`` You can’t cry wolf too often,’’ said Chris Meinig, a NOAA engineer on board the Ron Brown. ``People won’t pay attention to the real thing.’’
A tsunami alert in 1994 led to the evacuation of Waikiki in Hawaii, costing millions of dollars and disrupting many vacations. The time and place of the warning was accurate, but the wave was too small to be observed on the popular beach..
The largest troop of deep sea sentinels is the TAO (Tropical Atmosphere-Ocean) network.. It consists of almost 80 buoys strung out on both sides of the equator, from east to west across the Pacific, to predict El Nino and La Nina events. These are the multi-year cycles of warmer and cooler Pacific waters that powerfully affect the weather in much of the world.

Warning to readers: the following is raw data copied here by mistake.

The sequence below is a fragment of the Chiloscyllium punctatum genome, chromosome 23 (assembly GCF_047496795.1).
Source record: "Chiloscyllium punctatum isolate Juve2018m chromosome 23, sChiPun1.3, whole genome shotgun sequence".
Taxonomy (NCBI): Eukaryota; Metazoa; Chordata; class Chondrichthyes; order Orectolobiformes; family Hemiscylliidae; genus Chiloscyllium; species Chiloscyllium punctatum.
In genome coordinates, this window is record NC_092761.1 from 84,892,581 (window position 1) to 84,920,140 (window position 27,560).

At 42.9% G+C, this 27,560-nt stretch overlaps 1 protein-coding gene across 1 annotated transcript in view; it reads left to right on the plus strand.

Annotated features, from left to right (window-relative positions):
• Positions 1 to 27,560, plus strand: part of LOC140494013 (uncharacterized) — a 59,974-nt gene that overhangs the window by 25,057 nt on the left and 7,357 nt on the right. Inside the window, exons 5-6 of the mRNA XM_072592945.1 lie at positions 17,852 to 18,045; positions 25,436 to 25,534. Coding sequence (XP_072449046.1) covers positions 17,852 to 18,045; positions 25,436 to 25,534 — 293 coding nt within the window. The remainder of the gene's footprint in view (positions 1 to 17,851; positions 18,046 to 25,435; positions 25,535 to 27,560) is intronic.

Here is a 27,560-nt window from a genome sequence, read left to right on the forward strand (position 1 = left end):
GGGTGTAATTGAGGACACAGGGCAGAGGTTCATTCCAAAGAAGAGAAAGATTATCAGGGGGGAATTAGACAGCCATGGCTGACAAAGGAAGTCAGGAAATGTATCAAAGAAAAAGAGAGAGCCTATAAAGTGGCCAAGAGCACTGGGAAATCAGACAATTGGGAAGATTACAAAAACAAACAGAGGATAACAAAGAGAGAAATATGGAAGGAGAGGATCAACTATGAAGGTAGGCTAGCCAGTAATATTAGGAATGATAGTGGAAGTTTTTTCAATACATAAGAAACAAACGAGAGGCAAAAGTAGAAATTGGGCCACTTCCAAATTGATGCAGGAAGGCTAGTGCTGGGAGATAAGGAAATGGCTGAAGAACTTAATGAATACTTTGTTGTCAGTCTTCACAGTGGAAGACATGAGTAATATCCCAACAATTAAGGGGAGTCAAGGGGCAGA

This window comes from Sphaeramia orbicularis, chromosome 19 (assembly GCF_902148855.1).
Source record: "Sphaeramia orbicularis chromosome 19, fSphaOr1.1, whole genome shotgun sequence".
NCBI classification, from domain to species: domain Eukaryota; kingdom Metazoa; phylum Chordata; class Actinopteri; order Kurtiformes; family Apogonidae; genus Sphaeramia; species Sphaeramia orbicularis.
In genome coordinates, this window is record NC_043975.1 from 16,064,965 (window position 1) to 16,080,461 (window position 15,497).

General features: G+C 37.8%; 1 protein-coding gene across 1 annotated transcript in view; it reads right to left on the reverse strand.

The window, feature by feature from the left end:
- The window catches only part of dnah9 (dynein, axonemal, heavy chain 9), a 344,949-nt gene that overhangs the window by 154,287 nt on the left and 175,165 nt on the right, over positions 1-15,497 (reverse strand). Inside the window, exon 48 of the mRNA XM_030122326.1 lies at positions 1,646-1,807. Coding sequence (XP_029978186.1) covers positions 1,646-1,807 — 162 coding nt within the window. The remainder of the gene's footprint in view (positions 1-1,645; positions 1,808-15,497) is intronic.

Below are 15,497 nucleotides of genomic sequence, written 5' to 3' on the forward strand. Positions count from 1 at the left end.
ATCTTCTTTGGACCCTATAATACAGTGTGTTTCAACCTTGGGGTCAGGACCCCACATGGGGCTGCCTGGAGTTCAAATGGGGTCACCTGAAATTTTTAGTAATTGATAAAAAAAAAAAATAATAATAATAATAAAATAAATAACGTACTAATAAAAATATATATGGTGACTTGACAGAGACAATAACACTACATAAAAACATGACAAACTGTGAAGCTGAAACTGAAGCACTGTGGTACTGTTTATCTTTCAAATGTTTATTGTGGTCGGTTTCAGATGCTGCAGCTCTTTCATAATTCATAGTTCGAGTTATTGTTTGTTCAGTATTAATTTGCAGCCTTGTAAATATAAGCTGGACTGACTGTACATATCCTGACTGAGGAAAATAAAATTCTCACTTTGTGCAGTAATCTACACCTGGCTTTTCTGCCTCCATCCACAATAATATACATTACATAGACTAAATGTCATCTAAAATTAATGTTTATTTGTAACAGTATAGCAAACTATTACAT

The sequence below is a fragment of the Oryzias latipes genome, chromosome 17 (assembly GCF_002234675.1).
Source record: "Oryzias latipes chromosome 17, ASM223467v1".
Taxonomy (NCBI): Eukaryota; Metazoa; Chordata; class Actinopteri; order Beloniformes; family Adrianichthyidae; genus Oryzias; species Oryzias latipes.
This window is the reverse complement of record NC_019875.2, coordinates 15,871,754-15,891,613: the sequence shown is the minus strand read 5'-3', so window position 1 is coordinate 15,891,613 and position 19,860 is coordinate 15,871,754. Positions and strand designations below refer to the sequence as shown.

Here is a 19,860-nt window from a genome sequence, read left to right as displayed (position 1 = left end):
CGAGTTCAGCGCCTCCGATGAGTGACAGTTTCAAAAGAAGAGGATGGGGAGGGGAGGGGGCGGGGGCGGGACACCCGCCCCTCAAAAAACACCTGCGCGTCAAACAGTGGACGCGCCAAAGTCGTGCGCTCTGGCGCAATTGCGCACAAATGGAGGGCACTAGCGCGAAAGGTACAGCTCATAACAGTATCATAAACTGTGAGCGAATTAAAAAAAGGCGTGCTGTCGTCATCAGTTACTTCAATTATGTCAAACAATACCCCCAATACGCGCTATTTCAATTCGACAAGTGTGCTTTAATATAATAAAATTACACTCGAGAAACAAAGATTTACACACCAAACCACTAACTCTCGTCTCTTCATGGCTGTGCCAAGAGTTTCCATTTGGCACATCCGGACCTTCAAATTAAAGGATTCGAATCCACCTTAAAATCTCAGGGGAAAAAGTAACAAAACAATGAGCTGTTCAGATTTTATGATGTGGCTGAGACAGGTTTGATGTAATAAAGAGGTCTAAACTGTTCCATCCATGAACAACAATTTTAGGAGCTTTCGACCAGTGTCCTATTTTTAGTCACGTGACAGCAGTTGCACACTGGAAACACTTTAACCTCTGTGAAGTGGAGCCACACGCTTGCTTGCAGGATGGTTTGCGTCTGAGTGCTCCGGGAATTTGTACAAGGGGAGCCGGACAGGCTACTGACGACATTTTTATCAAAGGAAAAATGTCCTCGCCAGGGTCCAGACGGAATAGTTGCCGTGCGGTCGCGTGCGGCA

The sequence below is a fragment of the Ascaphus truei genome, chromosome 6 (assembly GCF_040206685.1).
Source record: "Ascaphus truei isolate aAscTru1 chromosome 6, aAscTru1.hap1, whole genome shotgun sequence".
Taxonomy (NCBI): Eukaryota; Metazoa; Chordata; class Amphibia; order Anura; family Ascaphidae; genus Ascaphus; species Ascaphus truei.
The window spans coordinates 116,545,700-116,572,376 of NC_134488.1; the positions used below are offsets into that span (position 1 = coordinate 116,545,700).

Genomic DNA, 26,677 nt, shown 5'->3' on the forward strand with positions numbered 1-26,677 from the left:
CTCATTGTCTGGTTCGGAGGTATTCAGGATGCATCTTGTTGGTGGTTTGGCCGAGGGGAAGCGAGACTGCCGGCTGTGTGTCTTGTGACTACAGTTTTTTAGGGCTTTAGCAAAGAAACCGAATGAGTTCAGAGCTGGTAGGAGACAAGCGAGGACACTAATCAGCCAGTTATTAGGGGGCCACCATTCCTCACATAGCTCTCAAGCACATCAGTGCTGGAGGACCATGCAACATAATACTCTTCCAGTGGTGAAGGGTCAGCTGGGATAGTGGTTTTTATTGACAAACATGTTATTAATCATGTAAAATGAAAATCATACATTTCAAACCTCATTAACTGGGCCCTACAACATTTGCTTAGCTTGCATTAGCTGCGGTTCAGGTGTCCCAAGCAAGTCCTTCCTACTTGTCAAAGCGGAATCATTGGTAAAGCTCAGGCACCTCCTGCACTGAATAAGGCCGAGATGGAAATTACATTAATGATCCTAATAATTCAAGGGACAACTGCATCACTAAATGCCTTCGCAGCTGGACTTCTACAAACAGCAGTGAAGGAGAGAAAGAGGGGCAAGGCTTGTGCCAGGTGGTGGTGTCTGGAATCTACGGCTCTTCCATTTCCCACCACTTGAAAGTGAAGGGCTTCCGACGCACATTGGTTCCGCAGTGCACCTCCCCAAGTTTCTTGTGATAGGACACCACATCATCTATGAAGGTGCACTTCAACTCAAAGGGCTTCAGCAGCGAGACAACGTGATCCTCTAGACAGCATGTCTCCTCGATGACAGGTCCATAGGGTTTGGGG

Attached to the buoys are a set of instruments to measure the water temperature, wind, humidity and rainfall along the equator. Since the first buoy was set out about 10 years ago, the TAO array has vastly improved understanding of the El Nino system and its sometimes disastrous consequences on land.
ABOARD THE RONALD H. BROWN _ Not one, not two but three undersea research vessels are exploring the ocean bottom in this corner of the Pacific Ocean this month.
One sub contains three human beings – a pilot and two scientists crammed in its tiny cabin. Another is a remotely controlled submarine, tethered to a surface ship by a long cable. The third, a robot vehicle guided only by computer, runs around the seafloor on its own.
The first of this trio is Alvin, the famous little submersible that discovered the Titanic. Alvin, which has been poking around the Pacific, Atlantic and Mediterranean for almost 40 years, is now checking out hot vents on the Endeavor Ridge, a center of high scientific interest on the Juan de Fuca tectonic plate that makes up the seafloor west of Seattle.
Between dives, Alvin recuperates on the deck of the Atlantis, a research ship operated by the Woods Hole Oceanographic Institute in Massachusetts. The chief scientist on the Atlantis is John Delaney of the University of Washington.